Essay: Will a federal government become overbearing after the ratification of the constitution?

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  • Subject area(s): Politics essays
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  • Published on: January 16, 2020
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  • Will a federal government become overbearing after the ratification of the constitution?
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The Federalists living in the dawn of the United States believed that a strong, centralized federal government with individual state governments subject to it was the best way for the new nation to be governed. The Anti-Federalists, though ceding that federal government is necessary, were fearful that it would encroach upon the state’s and individuals freedom. Although in the years since the ratification of the constitution there have been times when the Federalists arguments are substantiated, the current situation is increasingly proving the Anti-Federalists skepticism valid. The Anti-Federalist’s core prediction, that the state’s and citizen’s freedoms will be stifled to an extent by the higher federal government, has proven more accurate in modern America.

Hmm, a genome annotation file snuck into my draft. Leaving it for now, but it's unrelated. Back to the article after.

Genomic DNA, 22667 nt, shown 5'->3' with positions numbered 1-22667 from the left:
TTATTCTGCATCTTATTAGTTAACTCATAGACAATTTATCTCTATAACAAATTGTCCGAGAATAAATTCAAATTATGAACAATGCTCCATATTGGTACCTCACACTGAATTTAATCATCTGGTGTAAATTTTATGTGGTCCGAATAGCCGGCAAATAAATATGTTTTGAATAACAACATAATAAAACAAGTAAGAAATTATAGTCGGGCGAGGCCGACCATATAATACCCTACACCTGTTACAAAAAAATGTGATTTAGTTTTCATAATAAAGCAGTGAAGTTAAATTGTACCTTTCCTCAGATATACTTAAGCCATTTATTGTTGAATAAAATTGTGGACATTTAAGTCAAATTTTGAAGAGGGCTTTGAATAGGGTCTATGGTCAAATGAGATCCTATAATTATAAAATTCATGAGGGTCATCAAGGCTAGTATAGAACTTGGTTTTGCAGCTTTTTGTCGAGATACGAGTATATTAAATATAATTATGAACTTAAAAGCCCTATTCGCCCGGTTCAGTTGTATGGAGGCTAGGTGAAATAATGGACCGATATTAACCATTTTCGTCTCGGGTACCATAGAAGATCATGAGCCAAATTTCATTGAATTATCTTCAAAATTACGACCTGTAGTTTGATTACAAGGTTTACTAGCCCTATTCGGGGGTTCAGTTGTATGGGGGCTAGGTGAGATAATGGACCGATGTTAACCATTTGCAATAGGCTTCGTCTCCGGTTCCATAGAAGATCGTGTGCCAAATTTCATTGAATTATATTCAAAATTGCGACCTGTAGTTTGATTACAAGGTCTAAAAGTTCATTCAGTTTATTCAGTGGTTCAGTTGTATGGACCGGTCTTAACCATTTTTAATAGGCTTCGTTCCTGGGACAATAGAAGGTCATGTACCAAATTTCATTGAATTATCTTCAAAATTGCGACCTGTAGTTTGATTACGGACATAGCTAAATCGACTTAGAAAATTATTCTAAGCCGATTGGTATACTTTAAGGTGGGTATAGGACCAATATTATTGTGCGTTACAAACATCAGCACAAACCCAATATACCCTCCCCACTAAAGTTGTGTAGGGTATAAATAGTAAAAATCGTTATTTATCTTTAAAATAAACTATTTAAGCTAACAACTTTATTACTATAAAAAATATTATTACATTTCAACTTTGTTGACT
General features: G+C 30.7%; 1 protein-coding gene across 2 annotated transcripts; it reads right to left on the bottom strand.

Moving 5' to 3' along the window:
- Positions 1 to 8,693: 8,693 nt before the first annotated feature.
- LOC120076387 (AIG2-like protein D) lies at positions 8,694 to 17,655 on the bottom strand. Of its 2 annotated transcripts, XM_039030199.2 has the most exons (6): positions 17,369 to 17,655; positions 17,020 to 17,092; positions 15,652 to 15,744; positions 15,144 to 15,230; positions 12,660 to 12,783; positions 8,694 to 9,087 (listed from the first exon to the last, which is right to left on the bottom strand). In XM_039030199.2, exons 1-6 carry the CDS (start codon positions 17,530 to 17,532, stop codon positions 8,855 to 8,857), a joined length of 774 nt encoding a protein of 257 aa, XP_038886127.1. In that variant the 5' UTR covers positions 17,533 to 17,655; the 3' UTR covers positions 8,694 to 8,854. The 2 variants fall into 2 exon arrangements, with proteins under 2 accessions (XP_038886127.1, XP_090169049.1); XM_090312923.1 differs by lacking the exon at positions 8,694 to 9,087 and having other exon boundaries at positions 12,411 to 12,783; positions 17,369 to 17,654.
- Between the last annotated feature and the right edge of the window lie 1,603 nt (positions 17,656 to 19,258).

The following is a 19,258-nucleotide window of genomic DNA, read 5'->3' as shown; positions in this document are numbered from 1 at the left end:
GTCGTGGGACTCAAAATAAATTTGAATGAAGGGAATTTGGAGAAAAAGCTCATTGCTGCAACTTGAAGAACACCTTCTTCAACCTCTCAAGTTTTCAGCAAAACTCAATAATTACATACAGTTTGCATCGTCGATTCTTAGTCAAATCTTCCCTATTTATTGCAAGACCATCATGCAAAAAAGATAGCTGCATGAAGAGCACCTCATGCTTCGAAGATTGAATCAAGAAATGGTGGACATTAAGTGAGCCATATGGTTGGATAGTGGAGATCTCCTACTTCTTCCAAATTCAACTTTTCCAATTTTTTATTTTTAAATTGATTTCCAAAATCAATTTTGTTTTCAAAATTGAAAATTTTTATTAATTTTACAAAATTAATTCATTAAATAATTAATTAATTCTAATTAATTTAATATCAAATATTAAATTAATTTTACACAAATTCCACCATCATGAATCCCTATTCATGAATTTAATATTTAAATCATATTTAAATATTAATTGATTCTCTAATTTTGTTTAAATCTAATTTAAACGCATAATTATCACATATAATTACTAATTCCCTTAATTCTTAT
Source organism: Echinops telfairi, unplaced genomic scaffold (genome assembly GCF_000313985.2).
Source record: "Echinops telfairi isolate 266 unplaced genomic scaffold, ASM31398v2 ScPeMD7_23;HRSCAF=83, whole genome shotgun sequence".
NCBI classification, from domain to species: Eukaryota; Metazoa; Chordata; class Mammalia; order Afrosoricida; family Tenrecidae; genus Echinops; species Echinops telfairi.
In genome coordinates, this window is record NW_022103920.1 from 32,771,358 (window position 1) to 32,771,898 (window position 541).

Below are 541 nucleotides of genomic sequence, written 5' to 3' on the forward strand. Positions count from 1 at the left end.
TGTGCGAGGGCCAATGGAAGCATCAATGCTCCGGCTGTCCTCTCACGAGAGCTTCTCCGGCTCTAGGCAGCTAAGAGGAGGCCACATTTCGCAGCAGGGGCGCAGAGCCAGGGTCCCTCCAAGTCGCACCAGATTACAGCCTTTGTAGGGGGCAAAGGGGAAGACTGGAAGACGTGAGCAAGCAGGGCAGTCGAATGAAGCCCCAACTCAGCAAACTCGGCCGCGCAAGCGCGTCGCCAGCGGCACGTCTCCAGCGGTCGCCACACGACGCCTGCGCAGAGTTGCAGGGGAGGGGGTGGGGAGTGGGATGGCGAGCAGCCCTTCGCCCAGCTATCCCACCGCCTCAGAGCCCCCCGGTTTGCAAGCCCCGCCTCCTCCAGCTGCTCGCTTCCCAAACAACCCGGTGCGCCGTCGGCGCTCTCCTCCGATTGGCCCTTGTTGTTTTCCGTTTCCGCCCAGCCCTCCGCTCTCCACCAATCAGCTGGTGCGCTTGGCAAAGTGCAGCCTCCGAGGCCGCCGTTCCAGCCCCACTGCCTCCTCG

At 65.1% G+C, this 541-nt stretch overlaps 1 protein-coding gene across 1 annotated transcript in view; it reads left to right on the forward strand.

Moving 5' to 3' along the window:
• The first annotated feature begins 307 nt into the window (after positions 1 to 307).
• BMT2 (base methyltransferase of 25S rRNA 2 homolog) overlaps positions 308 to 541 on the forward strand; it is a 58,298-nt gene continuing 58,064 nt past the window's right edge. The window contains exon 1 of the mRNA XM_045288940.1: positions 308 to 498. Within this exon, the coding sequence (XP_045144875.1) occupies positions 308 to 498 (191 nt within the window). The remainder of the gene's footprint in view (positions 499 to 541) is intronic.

This argument and idea that the federal government would become too overbearing after the ratification of the constitution is proved in multiple ways in the modern day; through the powers of the supreme court and the decisions of the president/executive branch. Firstly, the supreme court has far too much power when it comes to decisions and far too insignificant “checks” from the other branches of government. It is quite absurd that 9 supreme court justices, often unfortunately letting partisan agenda influence them, can make major decisions which can influence the citizen’s rights for years to come. As put by Larry Kramer, former dean of Stanford Law School and constitutional historian, “The idea that the justices have final say over the meaning of our Constitution- that once they have spoken, no matter what they say, our only recourse is the nearly impossible task of amending the Constitution or waiting for some of them to change their minds or die or retire – ought to offend anyone who believes in democratic government” (The New York Times). To bring this issue to recent times, Brett Kavanaugh has been nominated by Donald Trump to the Supreme Court. Although Kavanaugh does have to go through a judicial committee hearing and then a senate hearing, there would have to be substantial and vehement opposition to his appointment for a rejection from the court. Even in that case, the president would still get to nominate someone else to the court (who will most likely share his political ideology in some capacity) who, if confirmed, will influence the next decades of American law. The power that the Supreme Court has along with the lack of true “check” they receive is one way that the Anti-Federalists were right about the federal government infringing on citizen’s liberties. The other way the federal government has been too overbearing in modern times is through the power of the executive branch as a whole and the power bestowed upon the president himself. For example, the passage of the USA Patriot Act by President Bush in 2001 allowing the federal government freedom to monitor communications between citizens who may not even be connected to terrorism (the whole premise of the act was to curb terrorism.) According to the Electronic Privacy Information Center, “… the Act made significant amendments to over 15 important statutes, [however] it was introduced with great haste and passed with little debate, and without a House, Senate, or conference report.”

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